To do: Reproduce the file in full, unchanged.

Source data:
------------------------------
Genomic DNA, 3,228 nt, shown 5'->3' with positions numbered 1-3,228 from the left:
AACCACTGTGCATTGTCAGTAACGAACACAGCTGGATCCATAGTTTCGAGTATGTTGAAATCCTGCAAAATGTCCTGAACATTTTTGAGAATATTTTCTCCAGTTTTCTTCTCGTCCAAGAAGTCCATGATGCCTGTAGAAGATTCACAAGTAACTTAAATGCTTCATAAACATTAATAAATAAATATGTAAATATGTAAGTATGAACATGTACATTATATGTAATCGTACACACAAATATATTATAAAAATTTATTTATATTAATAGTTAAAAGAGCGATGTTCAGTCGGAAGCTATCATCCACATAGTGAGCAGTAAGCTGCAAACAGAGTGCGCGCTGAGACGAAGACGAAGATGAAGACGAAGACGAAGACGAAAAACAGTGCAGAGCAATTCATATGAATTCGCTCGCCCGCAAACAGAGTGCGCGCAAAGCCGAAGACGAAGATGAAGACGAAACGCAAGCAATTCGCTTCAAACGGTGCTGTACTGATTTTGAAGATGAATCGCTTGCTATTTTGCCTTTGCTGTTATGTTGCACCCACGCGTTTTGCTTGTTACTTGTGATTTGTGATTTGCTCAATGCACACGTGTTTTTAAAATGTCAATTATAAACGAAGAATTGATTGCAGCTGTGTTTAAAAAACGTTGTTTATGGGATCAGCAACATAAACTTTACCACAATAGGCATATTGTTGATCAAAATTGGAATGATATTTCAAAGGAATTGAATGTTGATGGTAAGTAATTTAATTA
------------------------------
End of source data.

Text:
Genomic DNA, 3,228 nt, shown 5'->3' with positions numbered 1-3,228 from the left:
AACCACTGTGCATTGTCAGTAACGAACACAGCTGGATCCATAGTTTCGAGTATGTTGAAATCCTGCAAAATGTCCTGAACATTTTTGAGAATATTTTCTCCAGTTTTCTTCTCGTCCAAGAAGTCCATGATGCCTGTAGAAGATTCACAAGTAACTTAAATGCTTCATAAACATTAATAAATAAATATGTAAATATGTAAGTATGAACATGTACATTATATGTAATCGTACACACAAATATATTATAAAAATTTATTTATATTAATAGTTAAAAGAGCGATGTTCAGTCGGAAGCTATCATCCACATAGTGAGCAGTAAGCTGCAAACAGAGTGCGCGCTGAGACGAAGACGAAGATGAAGACGAAGACGAAGACGAAAAACAGTGCAGAGCAATTCATATGAATTCGCTCGCCCGCAAACAGAGTGCGCGCAAAGCCGAAGACGAAGATGAAGACGAAACGCAAGCAATTCGCTTCAAACGGTGCTGTACTGATTTTGAAGATGAATCGCTTGCTATTTTGCCTTTGCTGTTATGTTGCACCCACGCGTTTTGCTTGTTACTTGTGATTTGTGATTTGCTCAATGCACACGTGTTTTTAAAATGTCAATTATAAACGAAGAATTGATTGCAGCTGTGTTTAAAAAACGTTGTTTATGGGATCAGCAACATAAACTTTACCACAATAGGCATATTGTTGATCAAAATTGGAATGATATTTCAAAGGAATTGAATGTTGATGGTAAGTAATTTAATTA